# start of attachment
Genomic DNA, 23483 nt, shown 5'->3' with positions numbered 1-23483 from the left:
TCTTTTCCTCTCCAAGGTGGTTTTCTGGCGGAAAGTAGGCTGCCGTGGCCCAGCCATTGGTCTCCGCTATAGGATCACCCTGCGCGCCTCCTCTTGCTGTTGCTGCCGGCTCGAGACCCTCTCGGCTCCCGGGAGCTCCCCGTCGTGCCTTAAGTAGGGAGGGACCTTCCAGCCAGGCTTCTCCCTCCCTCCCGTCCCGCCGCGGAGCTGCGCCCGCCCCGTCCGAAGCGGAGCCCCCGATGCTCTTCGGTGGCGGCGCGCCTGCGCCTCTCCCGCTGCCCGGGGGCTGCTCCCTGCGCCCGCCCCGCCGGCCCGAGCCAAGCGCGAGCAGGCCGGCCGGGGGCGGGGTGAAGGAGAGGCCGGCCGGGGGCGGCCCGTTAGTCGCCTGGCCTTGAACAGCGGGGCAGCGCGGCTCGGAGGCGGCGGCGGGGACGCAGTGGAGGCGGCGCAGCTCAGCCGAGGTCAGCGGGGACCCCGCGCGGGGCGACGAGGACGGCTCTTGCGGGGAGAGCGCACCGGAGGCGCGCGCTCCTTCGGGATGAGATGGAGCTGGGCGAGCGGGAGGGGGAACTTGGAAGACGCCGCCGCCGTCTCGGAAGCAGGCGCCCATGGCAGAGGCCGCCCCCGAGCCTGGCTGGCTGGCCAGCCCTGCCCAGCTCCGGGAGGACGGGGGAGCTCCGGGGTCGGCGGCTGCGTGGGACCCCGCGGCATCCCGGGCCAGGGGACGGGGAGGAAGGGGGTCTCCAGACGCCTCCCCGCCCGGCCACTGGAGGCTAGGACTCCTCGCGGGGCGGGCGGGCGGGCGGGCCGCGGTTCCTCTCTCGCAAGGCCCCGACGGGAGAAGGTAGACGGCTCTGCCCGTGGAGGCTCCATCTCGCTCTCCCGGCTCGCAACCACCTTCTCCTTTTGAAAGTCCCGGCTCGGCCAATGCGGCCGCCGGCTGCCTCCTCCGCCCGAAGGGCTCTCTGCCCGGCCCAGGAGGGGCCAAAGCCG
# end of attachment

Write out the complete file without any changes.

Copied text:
Genomic DNA, 23483 nt, shown 5'->3' with positions numbered 1-23483 from the left:
TCTTTTCCTCTCCAAGGTGGTTTTCTGGCGGAAAGTAGGCTGCCGTGGCCCAGCCATTGGTCTCCGCTATAGGATCACCCTGCGCGCCTCCTCTTGCTGTTGCTGCCGGCTCGAGACCCTCTCGGCTCCCGGGAGCTCCCCGTCGTGCCTTAAGTAGGGAGGGACCTTCCAGCCAGGCTTCTCCCTCCCTCCCGTCCCGCCGCGGAGCTGCGCCCGCCCCGTCCGAAGCGGAGCCCCCGATGCTCTTCGGTGGCGGCGCGCCTGCGCCTCTCCCGCTGCCCGGGGGCTGCTCCCTGCGCCCGCCCCGCCGGCCCGAGCCAAGCGCGAGCAGGCCGGCCGGGGGCGGGGTGAAGGAGAGGCCGGCCGGGGGCGGCCCGTTAGTCGCCTGGCCTTGAACAGCGGGGCAGCGCGGCTCGGAGGCGGCGGCGGGGACGCAGTGGAGGCGGCGCAGCTCAGCCGAGGTCAGCGGGGACCCCGCGCGGGGCGACGAGGACGGCTCTTGCGGGGAGAGCGCACCGGAGGCGCGCGCTCCTTCGGGATGAGATGGAGCTGGGCGAGCGGGAGGGGGAACTTGGAAGACGCCGCCGCCGTCTCGGAAGCAGGCGCCCATGGCAGAGGCCGCCCCCGAGCCTGGCTGGCTGGCCAGCCCTGCCCAGCTCCGGGAGGACGGGGGAGCTCCGGGGTCGGCGGCTGCGTGGGACCCCGCGGCATCCCGGGCCAGGGGACGGGGAGGAAGGGGGTCTCCAGACGCCTCCCCGCCCGGCCACTGGAGGCTAGGACTCCTCGCGGGGCGGGCGGGCGGGCGGGCCGCGGTTCCTCTCTCGCAAGGCCCCGACGGGAGAAGGTAGACGGCTCTGCCCGTGGAGGCTCCATCTCGCTCTCCCGGCTCGCAACCACCTTCTCCTTTTGAAAGTCCCGGCTCGGCCAATGCGGCCGCCGGCTGCCTCCTCCGCCCGAAGGGCTCTCTGCCCGGCCCAGGAGGGGCCAAAGCCG